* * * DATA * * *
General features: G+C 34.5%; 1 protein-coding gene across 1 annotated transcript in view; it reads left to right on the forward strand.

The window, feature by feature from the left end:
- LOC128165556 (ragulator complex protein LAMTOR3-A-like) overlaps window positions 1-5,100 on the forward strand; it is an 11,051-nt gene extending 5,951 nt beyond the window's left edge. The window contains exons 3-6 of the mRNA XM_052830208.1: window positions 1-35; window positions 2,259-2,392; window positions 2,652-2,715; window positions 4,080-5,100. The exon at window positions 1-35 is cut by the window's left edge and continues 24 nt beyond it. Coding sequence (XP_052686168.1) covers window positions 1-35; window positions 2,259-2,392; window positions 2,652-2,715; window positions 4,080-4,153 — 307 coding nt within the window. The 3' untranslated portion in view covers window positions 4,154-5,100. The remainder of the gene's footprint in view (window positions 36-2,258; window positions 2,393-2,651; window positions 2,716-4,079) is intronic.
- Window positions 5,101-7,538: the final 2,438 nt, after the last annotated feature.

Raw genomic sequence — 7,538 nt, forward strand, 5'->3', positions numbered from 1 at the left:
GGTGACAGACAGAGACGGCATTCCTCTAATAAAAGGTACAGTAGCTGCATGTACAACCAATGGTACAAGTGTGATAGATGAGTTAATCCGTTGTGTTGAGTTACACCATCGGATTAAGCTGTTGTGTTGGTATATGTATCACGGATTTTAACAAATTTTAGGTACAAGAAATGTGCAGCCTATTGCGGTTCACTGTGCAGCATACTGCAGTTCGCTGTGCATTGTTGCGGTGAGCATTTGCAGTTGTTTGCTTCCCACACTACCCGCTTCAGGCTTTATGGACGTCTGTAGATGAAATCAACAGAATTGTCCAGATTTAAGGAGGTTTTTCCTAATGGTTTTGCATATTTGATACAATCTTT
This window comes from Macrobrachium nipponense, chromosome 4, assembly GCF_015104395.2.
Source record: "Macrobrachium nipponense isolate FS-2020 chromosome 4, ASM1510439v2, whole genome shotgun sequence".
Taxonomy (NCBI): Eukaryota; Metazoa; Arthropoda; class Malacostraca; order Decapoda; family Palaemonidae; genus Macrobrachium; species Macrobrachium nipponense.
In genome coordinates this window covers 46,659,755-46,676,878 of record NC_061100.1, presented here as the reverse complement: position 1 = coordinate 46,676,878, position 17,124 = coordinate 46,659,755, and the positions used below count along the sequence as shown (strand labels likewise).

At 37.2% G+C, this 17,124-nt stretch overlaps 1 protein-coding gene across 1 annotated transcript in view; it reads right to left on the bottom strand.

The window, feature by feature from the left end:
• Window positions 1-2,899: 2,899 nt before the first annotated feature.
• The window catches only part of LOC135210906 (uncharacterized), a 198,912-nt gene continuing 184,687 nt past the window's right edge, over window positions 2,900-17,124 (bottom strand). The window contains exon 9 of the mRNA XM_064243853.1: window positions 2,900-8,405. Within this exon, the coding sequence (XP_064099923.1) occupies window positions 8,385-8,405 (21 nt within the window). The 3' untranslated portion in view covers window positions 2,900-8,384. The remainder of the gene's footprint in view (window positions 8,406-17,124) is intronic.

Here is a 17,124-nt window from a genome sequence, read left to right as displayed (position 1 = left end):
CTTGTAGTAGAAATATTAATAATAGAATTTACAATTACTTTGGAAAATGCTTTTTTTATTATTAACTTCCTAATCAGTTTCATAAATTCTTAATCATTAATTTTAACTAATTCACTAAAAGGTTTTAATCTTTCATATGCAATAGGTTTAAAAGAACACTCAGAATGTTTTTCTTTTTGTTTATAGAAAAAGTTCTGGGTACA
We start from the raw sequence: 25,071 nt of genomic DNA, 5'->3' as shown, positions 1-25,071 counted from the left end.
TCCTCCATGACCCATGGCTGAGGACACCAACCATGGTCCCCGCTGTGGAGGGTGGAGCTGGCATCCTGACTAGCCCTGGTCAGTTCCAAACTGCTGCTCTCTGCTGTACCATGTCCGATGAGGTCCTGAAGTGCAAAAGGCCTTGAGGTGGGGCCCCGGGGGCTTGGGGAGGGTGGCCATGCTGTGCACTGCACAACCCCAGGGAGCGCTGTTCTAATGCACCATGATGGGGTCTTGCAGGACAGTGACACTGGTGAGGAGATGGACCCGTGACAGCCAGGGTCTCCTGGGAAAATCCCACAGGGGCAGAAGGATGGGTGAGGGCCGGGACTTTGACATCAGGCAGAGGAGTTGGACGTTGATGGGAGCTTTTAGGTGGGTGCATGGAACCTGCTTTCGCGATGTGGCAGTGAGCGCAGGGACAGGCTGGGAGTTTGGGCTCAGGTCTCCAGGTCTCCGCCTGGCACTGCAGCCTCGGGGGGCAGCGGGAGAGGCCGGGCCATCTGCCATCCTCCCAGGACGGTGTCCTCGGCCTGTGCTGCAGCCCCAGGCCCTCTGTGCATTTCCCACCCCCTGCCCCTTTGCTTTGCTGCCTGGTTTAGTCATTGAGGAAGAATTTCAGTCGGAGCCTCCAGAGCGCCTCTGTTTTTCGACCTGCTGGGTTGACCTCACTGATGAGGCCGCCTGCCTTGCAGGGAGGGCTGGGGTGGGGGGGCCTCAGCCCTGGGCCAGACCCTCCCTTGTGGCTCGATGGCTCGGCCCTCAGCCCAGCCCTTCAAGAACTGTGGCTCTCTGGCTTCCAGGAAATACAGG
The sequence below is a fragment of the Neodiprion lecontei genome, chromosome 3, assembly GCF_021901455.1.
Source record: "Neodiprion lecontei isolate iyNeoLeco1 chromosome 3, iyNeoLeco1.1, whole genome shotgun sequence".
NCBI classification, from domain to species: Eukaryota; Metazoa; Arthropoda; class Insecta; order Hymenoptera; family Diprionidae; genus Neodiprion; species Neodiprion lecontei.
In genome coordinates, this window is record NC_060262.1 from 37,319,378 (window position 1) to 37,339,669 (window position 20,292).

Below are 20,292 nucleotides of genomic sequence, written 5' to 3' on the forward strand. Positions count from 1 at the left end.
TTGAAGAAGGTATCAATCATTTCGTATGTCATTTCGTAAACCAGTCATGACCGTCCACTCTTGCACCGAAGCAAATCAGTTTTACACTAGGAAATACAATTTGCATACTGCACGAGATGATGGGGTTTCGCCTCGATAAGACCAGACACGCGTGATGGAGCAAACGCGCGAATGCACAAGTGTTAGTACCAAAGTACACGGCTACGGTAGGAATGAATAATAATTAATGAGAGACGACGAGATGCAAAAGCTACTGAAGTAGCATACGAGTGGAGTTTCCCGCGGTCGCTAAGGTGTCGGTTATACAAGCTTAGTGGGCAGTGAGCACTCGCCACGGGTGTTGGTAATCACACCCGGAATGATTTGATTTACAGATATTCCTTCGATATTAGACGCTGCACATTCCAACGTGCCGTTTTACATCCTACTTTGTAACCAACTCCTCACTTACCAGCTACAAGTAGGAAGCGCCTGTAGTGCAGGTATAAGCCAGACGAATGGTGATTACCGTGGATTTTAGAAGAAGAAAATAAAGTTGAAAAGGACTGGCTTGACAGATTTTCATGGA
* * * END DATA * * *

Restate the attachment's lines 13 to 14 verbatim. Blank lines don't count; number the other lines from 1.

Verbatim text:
• Window positions 1-2,899: 2,899 nt before the first annotated feature.
• The window catches only part of LOC135210906 (uncharacterized), a 198,912-nt gene continuing 184,687 nt past the window's right edge, over window positions 2,900-17,124 (bottom strand). The window contains exon 9 of the mRNA XM_064243853.1: window positions 2,900-8,405. Within this exon, the coding sequence (XP_064099923.1) occupies window positions 8,385-8,405 (21 nt within the window). The 3' untranslated portion in view covers window positions 2,900-8,384. The remainder of the gene's footprint in view (window positions 8,406-17,124) is intronic.